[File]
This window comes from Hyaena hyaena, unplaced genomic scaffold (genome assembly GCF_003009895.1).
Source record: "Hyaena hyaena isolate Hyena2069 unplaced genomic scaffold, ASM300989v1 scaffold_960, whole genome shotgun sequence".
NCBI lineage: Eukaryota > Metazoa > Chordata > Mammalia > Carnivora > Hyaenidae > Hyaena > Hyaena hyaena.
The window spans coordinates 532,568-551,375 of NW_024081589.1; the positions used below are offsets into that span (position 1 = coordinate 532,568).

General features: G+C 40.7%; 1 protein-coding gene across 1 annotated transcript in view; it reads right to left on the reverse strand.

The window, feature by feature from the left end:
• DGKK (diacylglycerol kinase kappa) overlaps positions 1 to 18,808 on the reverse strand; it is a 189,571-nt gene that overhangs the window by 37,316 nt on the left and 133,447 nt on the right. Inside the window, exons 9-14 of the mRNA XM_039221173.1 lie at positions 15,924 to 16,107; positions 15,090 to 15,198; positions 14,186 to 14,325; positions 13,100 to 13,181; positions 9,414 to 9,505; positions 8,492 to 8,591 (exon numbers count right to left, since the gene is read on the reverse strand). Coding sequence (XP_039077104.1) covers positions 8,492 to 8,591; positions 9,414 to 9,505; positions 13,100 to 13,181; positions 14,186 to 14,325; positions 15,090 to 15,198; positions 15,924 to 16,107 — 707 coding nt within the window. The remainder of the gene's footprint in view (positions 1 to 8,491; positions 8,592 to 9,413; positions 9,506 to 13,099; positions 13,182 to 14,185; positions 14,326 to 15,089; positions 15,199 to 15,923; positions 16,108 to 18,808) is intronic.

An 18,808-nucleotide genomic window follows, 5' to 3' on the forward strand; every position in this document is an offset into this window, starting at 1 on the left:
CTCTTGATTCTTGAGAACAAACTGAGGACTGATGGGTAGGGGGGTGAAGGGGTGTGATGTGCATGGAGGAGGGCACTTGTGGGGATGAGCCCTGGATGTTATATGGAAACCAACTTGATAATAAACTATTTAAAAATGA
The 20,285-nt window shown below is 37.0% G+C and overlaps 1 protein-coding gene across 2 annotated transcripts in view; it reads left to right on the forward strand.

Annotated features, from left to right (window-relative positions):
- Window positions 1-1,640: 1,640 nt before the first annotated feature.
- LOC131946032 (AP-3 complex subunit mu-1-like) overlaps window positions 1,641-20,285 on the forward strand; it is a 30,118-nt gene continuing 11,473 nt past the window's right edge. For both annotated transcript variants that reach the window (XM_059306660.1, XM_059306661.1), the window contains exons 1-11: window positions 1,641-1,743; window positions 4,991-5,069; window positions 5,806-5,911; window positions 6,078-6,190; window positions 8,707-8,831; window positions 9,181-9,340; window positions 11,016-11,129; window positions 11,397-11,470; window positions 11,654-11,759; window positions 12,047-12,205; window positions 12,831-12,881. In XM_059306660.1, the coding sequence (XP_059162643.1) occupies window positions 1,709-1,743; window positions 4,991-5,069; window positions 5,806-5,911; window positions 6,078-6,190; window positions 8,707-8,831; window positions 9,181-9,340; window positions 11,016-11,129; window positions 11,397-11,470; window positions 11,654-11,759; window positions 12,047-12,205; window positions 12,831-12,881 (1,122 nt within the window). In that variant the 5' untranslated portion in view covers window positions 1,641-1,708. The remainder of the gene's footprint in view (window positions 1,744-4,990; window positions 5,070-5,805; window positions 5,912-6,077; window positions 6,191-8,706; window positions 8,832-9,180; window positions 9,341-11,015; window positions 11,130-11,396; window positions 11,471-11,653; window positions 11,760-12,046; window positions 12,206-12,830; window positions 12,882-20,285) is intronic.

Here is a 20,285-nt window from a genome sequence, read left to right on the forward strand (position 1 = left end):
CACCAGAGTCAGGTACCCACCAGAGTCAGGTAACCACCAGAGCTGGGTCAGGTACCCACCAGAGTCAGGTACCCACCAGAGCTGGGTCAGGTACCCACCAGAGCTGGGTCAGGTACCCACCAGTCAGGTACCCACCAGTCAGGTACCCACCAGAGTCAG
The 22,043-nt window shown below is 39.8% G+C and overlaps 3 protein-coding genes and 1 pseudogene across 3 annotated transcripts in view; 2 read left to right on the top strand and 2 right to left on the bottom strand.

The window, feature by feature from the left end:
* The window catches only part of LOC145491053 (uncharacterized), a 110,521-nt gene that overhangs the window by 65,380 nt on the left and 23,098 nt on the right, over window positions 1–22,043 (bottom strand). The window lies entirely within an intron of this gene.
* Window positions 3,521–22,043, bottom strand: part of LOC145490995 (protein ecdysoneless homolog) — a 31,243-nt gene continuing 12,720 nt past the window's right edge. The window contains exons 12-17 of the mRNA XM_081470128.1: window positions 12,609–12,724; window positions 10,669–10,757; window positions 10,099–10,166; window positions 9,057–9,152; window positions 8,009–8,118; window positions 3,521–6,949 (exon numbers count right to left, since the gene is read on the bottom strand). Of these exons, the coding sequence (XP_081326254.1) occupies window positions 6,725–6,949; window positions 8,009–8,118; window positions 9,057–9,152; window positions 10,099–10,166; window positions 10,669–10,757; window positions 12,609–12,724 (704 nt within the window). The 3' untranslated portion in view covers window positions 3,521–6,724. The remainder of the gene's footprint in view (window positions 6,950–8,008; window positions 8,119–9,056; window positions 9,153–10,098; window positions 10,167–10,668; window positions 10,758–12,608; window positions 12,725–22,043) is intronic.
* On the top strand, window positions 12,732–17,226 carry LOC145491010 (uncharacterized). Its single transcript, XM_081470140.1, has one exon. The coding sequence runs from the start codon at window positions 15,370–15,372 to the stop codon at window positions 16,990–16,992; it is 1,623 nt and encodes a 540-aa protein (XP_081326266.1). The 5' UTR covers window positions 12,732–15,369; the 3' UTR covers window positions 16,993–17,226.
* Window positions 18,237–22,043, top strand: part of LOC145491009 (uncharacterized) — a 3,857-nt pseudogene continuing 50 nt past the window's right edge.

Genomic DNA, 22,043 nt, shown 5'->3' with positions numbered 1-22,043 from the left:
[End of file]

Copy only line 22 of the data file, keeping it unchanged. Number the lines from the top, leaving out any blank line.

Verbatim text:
Genomic DNA, 22,043 nt, shown 5'->3' with positions numbered 1-22,043 from the left: